YF: Right now a lot of the room for expansion is in the number of cards. Right now there are only 15 cards you can play with, but we'd want to have 200-300. So having a lot of different cards and working with them in different combinations will give you more gameplay, but that would be the core of the game.
USG: Do you worry the constant rhythm will limit the potential depth of the strategy in favor of action?
YF: Well, think about Tetris. If you had all the time in the world to position your pieces, yeah, I guess you could technically make better decisions. But the interesting part of Tetris is that you only have a limited amount of time to move them. So that time pressure and the limits on your time are what give the character its excitement. It doesn't make anything less strategic, it's simply introducing pressure and forcing you to make a choice. There's precedent for games that combine strategy and action... not necessarily an RPG, but something like a real-time strategy game.
USG: Yeah, my thought was that adding the timing element does make this like an RTS, but turn-based. Maybe like the way Final Fantasy's ATB combat system added a real-time component to turn-based combat.
YF: Yeah, it's like a turn-based game, but with really, really short turns.
USG: Now that we bring RTS into this, you can have extremely complex gameplay there, including shifting your focus between different areas of the map...
YF: We probably won't have a larger map just because this is a mobile game and a large map tends to lend itself more toward a PC game. But also because the depth of the strategy with this game isn't just about the rhythm — it's not just which cards you're tapping out, but also where you put them. You can arrange multiple cards on your screen, so you can decide either to put them out all at once or save them for later. So there is kind of an element of strategy there beyond just reacting to the timing.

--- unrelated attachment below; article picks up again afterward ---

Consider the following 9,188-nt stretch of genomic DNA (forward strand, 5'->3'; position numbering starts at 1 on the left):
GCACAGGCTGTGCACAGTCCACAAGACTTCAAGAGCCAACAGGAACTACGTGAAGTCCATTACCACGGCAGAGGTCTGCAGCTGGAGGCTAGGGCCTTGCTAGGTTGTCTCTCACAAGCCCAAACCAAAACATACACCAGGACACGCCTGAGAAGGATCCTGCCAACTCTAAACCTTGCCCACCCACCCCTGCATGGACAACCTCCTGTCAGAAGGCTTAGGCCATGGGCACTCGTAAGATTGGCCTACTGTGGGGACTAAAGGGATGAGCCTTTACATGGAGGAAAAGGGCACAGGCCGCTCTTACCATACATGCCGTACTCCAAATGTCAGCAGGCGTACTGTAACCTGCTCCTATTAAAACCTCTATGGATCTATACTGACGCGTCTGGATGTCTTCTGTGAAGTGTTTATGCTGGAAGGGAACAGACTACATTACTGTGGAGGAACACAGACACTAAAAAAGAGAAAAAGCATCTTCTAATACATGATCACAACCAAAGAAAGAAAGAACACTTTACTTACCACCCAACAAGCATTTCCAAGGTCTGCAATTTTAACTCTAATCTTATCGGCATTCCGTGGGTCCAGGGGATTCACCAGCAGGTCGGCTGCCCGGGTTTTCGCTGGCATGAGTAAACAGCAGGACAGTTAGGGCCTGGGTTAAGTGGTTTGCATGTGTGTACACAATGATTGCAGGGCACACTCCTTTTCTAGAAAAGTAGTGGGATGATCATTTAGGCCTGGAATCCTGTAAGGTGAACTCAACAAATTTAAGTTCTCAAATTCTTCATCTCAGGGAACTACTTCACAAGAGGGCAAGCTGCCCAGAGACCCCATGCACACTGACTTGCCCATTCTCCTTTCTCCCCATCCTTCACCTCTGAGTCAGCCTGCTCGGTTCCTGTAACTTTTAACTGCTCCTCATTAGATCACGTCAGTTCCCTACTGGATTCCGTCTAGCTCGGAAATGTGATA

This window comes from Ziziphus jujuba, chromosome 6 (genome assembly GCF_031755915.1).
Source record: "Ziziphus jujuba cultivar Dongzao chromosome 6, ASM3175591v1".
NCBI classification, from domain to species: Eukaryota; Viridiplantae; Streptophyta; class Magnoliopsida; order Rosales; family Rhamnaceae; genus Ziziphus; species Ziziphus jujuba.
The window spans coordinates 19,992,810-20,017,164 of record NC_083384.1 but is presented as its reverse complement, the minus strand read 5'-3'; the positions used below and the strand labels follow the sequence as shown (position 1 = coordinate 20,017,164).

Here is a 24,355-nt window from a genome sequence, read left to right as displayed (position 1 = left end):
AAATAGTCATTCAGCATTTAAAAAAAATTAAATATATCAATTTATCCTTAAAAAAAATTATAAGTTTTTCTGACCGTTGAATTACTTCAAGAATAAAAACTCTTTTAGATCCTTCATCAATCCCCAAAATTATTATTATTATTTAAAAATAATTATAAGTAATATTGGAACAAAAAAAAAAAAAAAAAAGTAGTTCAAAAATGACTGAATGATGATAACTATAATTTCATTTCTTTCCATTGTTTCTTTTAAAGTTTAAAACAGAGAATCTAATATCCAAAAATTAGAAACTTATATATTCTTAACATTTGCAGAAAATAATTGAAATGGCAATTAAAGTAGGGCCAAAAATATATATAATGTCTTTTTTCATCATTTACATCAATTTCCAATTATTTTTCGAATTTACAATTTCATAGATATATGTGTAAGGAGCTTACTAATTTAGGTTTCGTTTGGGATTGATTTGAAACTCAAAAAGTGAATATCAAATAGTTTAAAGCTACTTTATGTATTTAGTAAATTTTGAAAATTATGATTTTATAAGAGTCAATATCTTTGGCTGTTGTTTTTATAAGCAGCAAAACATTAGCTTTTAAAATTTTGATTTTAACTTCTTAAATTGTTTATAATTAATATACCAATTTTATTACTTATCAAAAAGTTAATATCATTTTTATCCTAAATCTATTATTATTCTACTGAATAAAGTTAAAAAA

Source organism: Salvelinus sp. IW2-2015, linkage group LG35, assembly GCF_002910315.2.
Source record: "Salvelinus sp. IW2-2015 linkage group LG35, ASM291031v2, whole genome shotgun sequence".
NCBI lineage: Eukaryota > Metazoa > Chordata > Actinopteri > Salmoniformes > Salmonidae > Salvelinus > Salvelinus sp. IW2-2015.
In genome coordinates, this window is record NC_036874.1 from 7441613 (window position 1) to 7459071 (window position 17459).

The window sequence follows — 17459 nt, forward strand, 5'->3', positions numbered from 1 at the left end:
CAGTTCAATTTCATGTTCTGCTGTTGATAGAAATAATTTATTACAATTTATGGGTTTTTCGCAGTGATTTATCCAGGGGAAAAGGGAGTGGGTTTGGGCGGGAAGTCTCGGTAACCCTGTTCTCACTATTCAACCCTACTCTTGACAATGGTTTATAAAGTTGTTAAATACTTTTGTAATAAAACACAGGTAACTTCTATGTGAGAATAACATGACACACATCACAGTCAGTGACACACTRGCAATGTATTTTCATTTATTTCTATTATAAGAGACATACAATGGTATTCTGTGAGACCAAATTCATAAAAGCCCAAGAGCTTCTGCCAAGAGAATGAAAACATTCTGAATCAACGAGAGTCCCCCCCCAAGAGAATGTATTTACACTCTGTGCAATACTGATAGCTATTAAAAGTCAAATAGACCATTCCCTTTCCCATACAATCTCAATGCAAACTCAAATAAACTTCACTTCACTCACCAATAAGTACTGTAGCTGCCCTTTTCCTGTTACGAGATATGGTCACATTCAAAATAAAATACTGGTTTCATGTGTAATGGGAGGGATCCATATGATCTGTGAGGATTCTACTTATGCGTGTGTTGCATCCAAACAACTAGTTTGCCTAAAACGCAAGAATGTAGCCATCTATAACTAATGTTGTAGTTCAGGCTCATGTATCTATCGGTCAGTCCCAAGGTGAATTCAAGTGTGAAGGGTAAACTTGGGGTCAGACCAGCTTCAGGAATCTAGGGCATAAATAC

USG: As a rhythm game, music will be important. Do you have any thoughts on who will be composing or the type of music you'll use?
YF: Right now, I have a friend from Sony who's helping out with the music for the game. But going forward, what I'd like to do is allow people to choose their own songs to play with. Because the important thing is to have a certain beats-per-minute rating. As long as your song falls within that sweet spot, you should be able to play with it. This might involve licensing the song, but ideally that would be the way we'd go forward.
USG: Would it be possible for the game to detect the beat of your songs and adjust the pace to match, with slow songs being an easy mode and something fast being hard mode?
YF: We could do that... it might be possible. Higher-level players would use fast songs, beginners would use slow ones.
The current track we're demoing with is slower, so it gives people more time to think. But different beats would make it possible to adjust the gameplay.
USG: Have you given any thought to an overseas localization?
YF: Yes, when we release it, we definitely want a localization. I think the game may be a lot more popular overseas than in Japan. So I really want it to come out worldwide with an English release.